Recentemente saiu uma pesquisa bastante curiosa: como andam as emoções ao redor do mundo? Quais os países que são mais (ou menos) “emocionais”? Desde 2009, a empresa de sondagens Gallup pesquisou pessoas em 150 países e territórios e, entre outras coisas, sua experiência diária emocional. Ekman (2011) já citava que os estados emocionais dos ocidentais diferem dos orientais, entretanto, a pesquisa feita pela Gallup foi além disto, pois tentou aprofundar ainda mais tal percepção.

O estudo perguntou para entrevistados em 150 países se, no dia anterior, eles haviam experimentado cinco emoções positivas (sensação de descanso, de ser tratado com respeito, de felicidade, ter dado risadas ou gargalhadas, aprendido a fazer ou ter feito algo interessante) ou cinco emoções negativas (raiva, estresse, tristeza, dor física e preocupações).

O país “menos emocional” considerado foi Cingapura. Uma das razões para isso seria que a neutralidade emocional é utilizada no combate ao estilo de vida estressante nos centros urbanos.

O “posto” de primeiro lugar ficou com as Filipinas (como o país mais emocional do mundo), com El Salvador em segundo lugar. De acordo com o estudo, 60% dos filipinos responderam sentir fortes emoções, positivas ou negativas, todos os dias.

Interessante que a pesquisa aponta que os países menos emocionais no mundo são os maiores consumidores de cigarros e álcool.

Pelo mapa, o Brasil está destacado como um dos mais emocionais, entretanto, perdemos para alguns vizinhos nossos. Interessante, não acham?

Emotional map

A América Latina dominou a lista dos 10 mais, com pessoas no Panamá, Paraguai, El Salvador, Venezuela, Trinidad e Tobago, Guatemala, Equador e Costa Rica experimentando os sentimentos mais positivos.

Outros dois, não países latino-americanos, na lista dos 10 primeiros são a Tailândia e as Filipinas.

Os povos da Cingapura, Armênia e Iraque deram as respostas mais negativas. Em Cingapura, apenas 46% respondeu “sim”, em média, às perguntas do Gallup, enquanto 49 e 50% das pessoas na Armênia e no Iraque responderam “sim”, respectivamente. Geórgia, Iêmen, Sérvia, Bielorrússia, Lituânia, Madagascar e Afeganistão foram os próximos na sequência.

O Gallup citou um estudo dizendo que a renda mais elevada não indica necessariamente bem-estar. Nos Estados Unidos, “a renda só tem um impacto significativo sobre emoções diárias positivas quando ganhando mais de 75 mil dólares por ano”, disse o instituto.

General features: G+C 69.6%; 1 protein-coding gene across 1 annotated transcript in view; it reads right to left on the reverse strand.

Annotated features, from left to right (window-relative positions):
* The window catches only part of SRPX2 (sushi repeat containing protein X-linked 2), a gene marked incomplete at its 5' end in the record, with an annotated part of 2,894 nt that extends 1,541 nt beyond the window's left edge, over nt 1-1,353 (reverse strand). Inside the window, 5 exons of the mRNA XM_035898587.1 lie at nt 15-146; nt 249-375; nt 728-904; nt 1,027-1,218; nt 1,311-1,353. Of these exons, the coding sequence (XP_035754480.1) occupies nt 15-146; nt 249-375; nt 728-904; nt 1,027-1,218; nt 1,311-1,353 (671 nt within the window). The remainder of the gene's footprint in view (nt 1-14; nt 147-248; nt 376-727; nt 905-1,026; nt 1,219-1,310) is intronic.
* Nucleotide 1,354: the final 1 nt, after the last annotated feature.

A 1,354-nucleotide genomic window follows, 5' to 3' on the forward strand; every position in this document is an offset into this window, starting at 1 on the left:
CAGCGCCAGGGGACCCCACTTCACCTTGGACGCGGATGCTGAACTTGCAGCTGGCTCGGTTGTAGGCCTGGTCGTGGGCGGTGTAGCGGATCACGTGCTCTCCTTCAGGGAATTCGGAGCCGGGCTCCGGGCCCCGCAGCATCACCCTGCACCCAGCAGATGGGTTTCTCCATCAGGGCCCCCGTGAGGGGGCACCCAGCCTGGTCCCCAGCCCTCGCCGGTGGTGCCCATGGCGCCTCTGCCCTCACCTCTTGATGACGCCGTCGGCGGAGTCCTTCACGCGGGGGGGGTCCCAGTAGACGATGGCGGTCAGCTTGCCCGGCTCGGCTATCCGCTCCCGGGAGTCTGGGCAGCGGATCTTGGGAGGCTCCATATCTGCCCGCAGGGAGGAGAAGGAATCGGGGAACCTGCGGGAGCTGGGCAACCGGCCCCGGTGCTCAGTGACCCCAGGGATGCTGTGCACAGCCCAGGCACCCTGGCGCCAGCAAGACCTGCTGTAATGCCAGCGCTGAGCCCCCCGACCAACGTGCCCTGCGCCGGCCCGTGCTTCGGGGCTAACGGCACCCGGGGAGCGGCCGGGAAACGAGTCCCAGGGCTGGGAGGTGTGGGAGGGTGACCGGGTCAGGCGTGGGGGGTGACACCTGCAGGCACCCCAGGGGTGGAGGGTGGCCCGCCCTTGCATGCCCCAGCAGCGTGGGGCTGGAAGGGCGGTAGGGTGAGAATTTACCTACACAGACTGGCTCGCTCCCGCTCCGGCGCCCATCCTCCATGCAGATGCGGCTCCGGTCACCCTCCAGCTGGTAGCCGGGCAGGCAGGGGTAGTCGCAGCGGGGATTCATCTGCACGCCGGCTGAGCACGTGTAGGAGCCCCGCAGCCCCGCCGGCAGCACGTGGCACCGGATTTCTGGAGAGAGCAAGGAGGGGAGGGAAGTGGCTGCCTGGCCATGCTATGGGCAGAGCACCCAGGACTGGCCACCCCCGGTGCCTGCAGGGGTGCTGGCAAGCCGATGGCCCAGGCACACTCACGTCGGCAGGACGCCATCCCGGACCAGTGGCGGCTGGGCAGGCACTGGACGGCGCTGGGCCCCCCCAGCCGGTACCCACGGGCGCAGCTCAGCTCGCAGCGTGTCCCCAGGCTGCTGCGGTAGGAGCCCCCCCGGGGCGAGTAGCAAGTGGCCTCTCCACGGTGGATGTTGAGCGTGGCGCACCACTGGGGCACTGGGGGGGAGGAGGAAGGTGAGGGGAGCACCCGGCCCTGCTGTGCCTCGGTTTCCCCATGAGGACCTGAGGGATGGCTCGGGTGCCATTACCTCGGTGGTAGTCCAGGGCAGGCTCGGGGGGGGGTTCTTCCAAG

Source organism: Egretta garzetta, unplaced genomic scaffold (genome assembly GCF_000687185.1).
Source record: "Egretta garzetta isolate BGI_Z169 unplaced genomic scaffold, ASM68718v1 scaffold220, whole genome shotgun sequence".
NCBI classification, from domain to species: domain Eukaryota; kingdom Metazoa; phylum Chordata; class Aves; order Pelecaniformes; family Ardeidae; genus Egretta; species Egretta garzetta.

“Esses dados podem surpreender os analistas e líderes que apenas se concentram nos tradicionais indicadores econômicos”, afirmou o Gallup. “Os moradores do Panamá, que ocupa a 90ª posição mundial em relação ao PIB per capita, estão entre os mais propensos a relatar emoções positivas.”

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Since 2009, the Gallup polling firm has surveyed people in 150 countries and territories on, among other things, their daily emotional experience. Their survey asks five questions, meant to gauge whether the respondent felt significant positive or negative emotions the day prior to the survey. The more times that people answer “yes” to questions such as “Did you smile or laugh a lot yesterday?”, the more emotional they’re deemed to be.

Gallup has tallied up the average “yes” responses from respondents in almost every country on Earth. The results, which I’ve mapped out above, are as fascinating as they are indecipherable. The color-coded key in the map indicates the average percentage of people who answered “yes.” Dark purple countries are the most emotional, yellow the least. Here are a few takeaways.

Singapore is the least emotional country in the world. ”Singaporeans recognize they have a problem,” Bloomberg Businessweek writes of the country’s “emotional deficit,” citing a culture in which schools “discourage students from thinking of themselves as individuals.” They also point to low work satisfaction, competitiveness, and the urban experience: “Staying emotionally neutral could be a way of coping with the stress of urban life in a place where 82 percent of the population lives in government-built housing.”